Micachu & the Shapes
Rough Trade

UK singer-songwriter Mica Levi and her Shapes, Raisa Khan and Marc Pell, generated a lot of buzz with their debut album, Jewellery, one of the most creative records of the year (if not decade). Almost androgynous, sweetly sung vocals are backed by refashioned pop created with Mica’s own modified guitar (played with a hammer action called a “chu”) and, in part, unconventional instruments, including a repurposed CD rack and a vacuum. The result is uncontrived brilliance. JR

Blank Dogs
Under and Under
In the Red

After a flurry of releases veiled in secrecy, this one-man Brooklyn band was finally revealed to be Mike Sniper of the DC Snipers. Comparisons to Joy Division and the Cure are inevitable. Is it coincidence that the Blank Dogs’ “Setting Fire to Your House” is eerily similar to Seventeen Seconds’ “In Your House?” Probably, but it’s still uncanny and haunting. On Under and Under, Sniper re-imagines those influences into an insular world all his own, one shrouded in lo-fi subterfuge—and all the better for it. JR

Dirty Projectors
Bitte Orca

On Bitte Orca, the Dirty Projectors by no means temper the musical indulgences of their past work. But by avoiding the high-concept pitfalls of earlier releases (like an opera about Don Henley and remaking a Black Flag album), the band is free to roam whatever artistic landscape they choose instead of forcing the content to fit some predetermined form. The result is a thrilling synthesis of the band’s greatest strengths (African polyrhythms, head-spinning vocal melodies, and shameless guitar riffage) into a loose, yet intricate, record that’s as groovy as it is cerebral. DH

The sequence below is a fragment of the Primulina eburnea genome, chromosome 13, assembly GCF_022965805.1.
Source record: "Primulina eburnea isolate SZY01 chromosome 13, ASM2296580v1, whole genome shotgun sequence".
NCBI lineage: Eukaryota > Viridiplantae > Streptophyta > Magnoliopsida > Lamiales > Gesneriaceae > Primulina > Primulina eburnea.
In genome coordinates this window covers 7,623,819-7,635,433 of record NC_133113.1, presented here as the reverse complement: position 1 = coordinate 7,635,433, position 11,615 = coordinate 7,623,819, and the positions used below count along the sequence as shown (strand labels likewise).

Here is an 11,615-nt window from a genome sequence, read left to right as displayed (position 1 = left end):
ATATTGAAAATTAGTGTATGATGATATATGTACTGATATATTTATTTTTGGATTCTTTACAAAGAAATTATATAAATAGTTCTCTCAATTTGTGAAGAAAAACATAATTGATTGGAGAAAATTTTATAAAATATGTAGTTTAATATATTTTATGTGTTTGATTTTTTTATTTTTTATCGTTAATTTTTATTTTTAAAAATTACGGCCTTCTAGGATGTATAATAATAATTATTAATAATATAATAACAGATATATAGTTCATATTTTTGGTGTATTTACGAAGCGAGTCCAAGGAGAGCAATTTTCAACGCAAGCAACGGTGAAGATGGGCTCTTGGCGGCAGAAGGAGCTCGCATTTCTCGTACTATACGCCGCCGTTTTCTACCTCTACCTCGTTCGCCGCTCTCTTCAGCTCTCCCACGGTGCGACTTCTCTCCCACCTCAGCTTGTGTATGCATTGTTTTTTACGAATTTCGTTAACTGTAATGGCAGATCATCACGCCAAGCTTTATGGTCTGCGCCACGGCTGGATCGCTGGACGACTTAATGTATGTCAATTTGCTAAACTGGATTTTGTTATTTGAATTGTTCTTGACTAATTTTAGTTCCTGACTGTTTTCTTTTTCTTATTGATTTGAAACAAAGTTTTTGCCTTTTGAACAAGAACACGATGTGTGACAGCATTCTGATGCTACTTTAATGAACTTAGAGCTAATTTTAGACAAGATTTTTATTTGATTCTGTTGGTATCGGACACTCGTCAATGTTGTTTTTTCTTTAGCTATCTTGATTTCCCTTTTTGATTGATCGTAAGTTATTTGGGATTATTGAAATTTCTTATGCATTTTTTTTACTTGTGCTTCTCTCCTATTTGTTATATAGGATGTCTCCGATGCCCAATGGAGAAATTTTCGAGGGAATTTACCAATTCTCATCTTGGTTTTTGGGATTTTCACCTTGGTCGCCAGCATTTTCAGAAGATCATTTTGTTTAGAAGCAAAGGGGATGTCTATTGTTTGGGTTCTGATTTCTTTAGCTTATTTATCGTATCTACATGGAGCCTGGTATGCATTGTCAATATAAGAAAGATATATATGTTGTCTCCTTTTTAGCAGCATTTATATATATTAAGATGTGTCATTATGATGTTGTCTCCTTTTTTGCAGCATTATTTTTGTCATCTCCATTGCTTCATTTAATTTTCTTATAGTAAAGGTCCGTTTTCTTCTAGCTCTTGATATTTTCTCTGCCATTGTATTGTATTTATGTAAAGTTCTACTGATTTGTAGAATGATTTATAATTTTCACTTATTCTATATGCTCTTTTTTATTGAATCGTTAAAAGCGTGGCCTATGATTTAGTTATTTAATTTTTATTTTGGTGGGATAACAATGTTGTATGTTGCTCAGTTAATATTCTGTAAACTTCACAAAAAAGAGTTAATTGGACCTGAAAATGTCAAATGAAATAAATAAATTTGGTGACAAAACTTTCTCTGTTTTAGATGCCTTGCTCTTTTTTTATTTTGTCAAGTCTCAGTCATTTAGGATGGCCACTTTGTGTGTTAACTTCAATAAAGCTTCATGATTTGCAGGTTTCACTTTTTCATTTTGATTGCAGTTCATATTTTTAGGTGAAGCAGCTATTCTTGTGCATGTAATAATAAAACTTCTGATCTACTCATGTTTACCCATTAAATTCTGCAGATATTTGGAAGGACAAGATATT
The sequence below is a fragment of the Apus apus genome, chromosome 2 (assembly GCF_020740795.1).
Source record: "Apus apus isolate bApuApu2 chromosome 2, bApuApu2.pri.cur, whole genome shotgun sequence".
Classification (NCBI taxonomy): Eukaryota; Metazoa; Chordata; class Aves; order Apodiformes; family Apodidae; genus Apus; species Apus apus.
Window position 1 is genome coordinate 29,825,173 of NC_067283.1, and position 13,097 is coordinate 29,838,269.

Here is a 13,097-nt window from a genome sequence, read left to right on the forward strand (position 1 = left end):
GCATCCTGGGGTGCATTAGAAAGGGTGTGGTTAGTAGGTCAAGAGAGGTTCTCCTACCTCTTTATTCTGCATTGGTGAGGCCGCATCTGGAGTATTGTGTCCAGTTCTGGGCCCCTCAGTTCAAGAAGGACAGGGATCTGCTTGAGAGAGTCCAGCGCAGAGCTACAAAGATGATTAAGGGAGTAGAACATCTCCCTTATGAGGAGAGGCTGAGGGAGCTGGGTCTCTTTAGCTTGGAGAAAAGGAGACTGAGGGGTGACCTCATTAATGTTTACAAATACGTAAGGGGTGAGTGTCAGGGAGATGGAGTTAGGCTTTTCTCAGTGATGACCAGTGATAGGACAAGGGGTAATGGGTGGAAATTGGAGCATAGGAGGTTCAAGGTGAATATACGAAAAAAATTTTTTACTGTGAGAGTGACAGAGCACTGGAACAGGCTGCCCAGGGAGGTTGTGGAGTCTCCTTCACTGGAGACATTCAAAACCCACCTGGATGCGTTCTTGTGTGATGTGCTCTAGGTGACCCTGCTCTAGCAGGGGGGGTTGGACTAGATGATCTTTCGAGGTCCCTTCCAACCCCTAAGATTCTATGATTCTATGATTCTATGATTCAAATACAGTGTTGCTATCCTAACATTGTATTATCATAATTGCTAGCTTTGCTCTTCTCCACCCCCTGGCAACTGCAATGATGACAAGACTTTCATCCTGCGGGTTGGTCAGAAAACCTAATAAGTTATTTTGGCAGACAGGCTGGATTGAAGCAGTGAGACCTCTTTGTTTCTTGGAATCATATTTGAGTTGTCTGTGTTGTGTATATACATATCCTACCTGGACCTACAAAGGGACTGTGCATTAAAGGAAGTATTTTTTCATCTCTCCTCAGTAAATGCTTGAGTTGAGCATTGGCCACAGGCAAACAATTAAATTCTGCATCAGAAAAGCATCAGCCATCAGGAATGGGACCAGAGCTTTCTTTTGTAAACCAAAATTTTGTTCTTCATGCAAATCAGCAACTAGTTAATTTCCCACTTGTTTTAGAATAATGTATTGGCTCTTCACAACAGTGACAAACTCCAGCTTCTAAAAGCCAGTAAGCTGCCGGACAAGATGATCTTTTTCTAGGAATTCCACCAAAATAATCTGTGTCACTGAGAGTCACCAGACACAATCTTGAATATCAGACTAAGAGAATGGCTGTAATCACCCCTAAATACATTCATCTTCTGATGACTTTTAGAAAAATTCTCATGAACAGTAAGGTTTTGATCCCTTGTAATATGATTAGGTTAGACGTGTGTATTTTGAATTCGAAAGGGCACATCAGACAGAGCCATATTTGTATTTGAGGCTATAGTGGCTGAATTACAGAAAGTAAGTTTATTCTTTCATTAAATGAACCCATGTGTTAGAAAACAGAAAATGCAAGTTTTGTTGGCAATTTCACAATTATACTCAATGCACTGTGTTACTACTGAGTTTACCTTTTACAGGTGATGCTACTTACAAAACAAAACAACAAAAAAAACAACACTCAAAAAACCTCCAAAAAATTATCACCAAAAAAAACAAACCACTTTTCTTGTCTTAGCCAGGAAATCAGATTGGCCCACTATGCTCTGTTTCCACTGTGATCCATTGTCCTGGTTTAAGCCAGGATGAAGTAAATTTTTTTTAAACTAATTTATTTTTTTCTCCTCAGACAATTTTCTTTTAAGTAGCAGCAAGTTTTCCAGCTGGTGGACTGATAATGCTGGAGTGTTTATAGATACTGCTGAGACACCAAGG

The Electric Bunnies
Through the Magical Door
Florida’s Dying

Miami, Florida’s underground has spawned a litter of psychedelic rats—Electric Bunnies, TeePee and Jacuzzi Boys, to name a few—many wreaking havoc with debut full-lengths in 2009. Through the Magical Door is the best of the bunch because it takes the most risks. The trio laces garage, bubblegum and blasts of hardcore with buzzing effects and a lofty cosmic bent, culminating in unpredictable results. The best moments transcend their excellent 7-inches, proving that the Bunnies will never be confined to any single format. DE

Zola Jesus
The Spoils
Sacred Bones

The first proper full-length from Madison, Wisconsin’s Zola Jesus packs one hell of a punch. The Spoils showcases the truly unique sound Nika Roza Danilova has developed, her impeccable vocals soaring high above a Midwestern Gothic electronic wall of sound. Whether it’s more traditional pop songs like “Clay Bodies” or tonal soundscapes like “In Hiding From The Crow,” there’s a definite, lasting vitality here. RW

The Antlers

After several records made on his lonesome, Peter Silberman recruited drummer Michael Lerner and multi-instrumentalist Darby Cicci to help him realize Hospice. Self-released in March before being picked up by Frenchkiss in August, the album still remains within the almost claustrophobically close quarters of Silberman’s headspace. Now, however, the recondite realm in which he operates, which for Hospice focuses on the central theme of a damaging relationship between a hospice worker and her patient, has been magnified. As such, little sonic gestures are lent grandeur and Silberman’s toothsome, folky pop is made majestic, coalescing into an album of unparalleled nuance that transcends even its ambitious conceptual premise. SS